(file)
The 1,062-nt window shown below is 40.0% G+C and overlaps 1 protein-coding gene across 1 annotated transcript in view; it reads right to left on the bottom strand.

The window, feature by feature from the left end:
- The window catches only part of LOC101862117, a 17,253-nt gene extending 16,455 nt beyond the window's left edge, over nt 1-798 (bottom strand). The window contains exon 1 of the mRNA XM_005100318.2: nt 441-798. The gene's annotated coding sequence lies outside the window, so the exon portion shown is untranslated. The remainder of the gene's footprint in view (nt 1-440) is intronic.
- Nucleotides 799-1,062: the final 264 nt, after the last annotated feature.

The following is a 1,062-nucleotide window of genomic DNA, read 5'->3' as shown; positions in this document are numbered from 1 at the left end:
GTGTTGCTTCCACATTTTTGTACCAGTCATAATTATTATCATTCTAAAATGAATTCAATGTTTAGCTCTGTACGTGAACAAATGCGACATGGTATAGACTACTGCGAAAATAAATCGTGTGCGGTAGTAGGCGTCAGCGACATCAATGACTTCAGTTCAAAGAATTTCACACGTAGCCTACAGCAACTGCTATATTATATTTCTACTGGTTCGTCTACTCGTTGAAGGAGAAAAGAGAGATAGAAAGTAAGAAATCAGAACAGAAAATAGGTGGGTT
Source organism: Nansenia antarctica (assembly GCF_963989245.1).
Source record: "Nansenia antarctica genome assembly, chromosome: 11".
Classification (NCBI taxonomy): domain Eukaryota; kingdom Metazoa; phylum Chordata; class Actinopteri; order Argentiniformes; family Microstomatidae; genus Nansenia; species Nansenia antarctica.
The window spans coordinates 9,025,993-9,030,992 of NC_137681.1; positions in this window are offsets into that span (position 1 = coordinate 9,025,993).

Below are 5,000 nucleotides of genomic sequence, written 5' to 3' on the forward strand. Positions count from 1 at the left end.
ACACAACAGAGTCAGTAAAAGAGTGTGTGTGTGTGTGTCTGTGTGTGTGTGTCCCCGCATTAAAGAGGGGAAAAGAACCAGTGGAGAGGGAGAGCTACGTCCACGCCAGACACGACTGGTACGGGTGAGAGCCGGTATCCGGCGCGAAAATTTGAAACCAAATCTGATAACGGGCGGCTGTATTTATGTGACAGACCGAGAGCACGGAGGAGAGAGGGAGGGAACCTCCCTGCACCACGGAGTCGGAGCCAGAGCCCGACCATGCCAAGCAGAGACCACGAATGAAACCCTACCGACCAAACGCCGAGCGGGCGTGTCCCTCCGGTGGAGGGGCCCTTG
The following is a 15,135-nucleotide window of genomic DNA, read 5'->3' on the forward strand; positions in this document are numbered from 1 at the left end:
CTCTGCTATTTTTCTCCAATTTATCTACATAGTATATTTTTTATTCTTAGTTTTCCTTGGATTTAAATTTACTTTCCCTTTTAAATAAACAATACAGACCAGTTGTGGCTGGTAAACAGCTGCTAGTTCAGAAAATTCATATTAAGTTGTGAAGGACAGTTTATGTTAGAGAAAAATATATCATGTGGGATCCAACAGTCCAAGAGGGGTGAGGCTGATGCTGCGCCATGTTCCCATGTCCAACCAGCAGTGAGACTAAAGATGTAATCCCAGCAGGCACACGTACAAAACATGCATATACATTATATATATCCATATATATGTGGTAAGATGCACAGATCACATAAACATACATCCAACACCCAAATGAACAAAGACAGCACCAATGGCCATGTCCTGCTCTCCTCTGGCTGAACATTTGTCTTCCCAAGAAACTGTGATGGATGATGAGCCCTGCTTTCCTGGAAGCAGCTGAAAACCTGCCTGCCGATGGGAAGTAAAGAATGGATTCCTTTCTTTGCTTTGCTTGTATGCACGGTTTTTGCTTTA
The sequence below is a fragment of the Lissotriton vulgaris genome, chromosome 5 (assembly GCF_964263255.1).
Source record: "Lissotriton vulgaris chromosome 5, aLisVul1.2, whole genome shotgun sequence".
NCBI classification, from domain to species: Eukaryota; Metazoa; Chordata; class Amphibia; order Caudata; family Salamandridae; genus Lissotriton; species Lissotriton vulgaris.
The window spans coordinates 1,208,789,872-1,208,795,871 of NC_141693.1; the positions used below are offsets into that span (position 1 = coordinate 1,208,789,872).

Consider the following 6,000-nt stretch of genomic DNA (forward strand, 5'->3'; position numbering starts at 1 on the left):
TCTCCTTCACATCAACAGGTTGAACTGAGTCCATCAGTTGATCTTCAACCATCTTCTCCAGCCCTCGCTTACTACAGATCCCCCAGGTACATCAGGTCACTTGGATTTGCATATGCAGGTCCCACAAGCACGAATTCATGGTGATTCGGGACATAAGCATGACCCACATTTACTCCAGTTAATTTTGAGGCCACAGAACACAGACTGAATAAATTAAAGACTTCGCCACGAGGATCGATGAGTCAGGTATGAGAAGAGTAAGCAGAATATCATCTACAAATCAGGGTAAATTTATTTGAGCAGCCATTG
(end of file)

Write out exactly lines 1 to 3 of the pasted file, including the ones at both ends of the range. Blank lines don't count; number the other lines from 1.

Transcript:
The 1,062-nt window shown below is 40.0% G+C and overlaps 1 protein-coding gene across 1 annotated transcript in view; it reads right to left on the bottom strand.

The window, feature by feature from the left end:
- The window catches only part of LOC101862117, a 17,253-nt gene extending 16,455 nt beyond the window's left edge, over nt 1-798 (bottom strand). The window contains exon 1 of the mRNA XM_005100318.2: nt 441-798. The gene's annotated coding sequence lies outside the window, so the exon portion shown is untranslated. The remainder of the gene's footprint in view (nt 1-440) is intronic.